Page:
A corner worker , or turn marshall, is the short term for a race worker in the specialty flagging and communications. They are responsible for providing informational racing flags to the drivers, that allow the racers to adjust their speed and racing line for safety. Or corner workers may work race control and provide the communications link between the corner stations and the operating steward.

Corner workers are generally assigned to corner stations in teams of two or greater. One worker will display the yellow flag, the other the blue flag and other flags as needed. One worker will be assigned as communicator and is responsible for conveying track conditions and requests to control as well as status information to his or her fellow crew members. Each corner station is responsible for a fixed and finite section of the track. Corner workers do not sit while cars are on track, they are always standing if for no other reason than to evade an out-of-control race car. On track corner workers dress in all-white clothing for visibility, though the sanctioning body may request changes. If you are watching a road race and see people in white alongside the track, they are corner workers.

As a corner worker, you will enjoy an unparalleled view of the race. I have personally stood five meters from the track on the start line of a CART race at Mid Ohio Sports Car Course. In 2001 I was six feet from the track, and could look straight down into the any car's cockpit. I've also ran on track during a race to deal with an emergency. It gets the adrenalin going. During an emergency the corner workers are in charge of co-ordinating all rescue activity on track.

While on station, corner workers will use a designed set of hand signals to communicate with each other and other corner stations during the race. It is a racing-oriented sign language, designed to be understood from a distance.

In the United States, corner workers are licensed by the Sports Car Club of America. SCCA licensed workers are employed at almost every road, and many oval racing events in the United States including CART, the American LeMans series, the IRL, vintage racing, motorcycle and go kart events, and the United States Grand Prix. Training is provided by the individual regions, or by a flagging organization such as Lake Erie Communications. In Europe, the "marshalls', are licensed by the FIA. The SCCA and FIA recognize each other's licenses, and it is not unusual to see SCCA workers at Formula 1 races and FIA workers over here. Stories and beer are only part of the cultural exchanges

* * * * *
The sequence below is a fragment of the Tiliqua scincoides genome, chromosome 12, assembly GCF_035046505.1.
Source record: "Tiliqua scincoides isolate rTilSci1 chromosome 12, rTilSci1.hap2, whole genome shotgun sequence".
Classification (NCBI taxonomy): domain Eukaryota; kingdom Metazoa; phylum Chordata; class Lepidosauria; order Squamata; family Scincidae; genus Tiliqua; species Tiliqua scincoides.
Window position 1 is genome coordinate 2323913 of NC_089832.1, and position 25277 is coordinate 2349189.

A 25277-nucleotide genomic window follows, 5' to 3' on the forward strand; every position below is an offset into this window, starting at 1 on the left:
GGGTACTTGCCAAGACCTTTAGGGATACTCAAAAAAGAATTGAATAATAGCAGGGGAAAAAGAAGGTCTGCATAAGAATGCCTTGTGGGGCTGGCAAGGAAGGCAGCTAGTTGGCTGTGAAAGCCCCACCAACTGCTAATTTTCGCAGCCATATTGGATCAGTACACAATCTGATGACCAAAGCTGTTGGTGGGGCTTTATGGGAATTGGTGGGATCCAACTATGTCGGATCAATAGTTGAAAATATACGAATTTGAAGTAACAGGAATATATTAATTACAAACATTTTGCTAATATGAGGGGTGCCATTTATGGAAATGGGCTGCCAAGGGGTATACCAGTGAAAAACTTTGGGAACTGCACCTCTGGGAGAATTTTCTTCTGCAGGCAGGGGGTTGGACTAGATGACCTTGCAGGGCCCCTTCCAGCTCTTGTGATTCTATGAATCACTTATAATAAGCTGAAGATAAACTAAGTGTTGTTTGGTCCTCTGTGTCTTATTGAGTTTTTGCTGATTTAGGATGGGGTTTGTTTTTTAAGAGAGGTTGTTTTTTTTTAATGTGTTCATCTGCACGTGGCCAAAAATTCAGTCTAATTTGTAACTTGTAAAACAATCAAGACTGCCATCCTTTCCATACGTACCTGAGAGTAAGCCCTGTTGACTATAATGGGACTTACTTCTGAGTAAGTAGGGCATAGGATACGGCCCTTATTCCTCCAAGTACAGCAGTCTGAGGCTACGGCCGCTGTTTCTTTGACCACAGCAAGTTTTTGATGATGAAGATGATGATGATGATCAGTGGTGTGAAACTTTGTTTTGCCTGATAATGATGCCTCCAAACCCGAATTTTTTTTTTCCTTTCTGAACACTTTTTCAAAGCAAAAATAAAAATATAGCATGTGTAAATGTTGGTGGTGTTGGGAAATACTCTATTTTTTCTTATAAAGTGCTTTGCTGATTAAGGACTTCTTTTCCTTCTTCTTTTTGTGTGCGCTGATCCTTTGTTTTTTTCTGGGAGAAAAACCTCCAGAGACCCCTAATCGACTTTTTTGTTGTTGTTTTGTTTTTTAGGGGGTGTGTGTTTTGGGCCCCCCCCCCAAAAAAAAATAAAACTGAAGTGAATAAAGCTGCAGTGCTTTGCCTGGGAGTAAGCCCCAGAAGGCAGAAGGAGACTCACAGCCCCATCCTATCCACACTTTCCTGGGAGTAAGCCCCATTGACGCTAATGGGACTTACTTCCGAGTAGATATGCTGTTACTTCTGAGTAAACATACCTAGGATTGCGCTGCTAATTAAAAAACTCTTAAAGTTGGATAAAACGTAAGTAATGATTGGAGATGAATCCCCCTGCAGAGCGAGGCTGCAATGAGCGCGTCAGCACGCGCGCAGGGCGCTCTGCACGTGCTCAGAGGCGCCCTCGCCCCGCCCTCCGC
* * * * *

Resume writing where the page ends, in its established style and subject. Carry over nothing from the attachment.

Many worker specialties require or encourage a background in flagging and communications. All starters are former, or current corner workers. Race control workers in the course specialty are strongly encouraged to have an flagging background. This is because course workers are charged with keeping the course clear, and often have to go out on a hot track in order to retrieve a broken or stuck car.

Any noder wishing more information about becoming a corner worker should visit the SCCA website at http://www.scca.org or their local racing organization. My experience is that even if you know no one, if you get into racing, you will quickly make friends.

An anecdote

Stan Wantland is a corner worker from the Washington DC region, and while recovering from a heart attack was advised by his doctor to " relax, and do something you enjoy."

''I think I'd better tell you what I do for fun,'' he said. ''Shoving cars and running with fire bottles.'' 

Doc gave his blessings when Stan told him that an ambulance was always nearby. Which is a good thing because I've worked --- and drank (ahem) a few beers--- with Stan.

Noders wishing further information on flagging are strongly encouraged to read the following nodes: roof racing, flagging and communications, blue flag, corner station and racing flags. Yes, they're mine, but you will get a lot more depth than was appropriate for this w/u.

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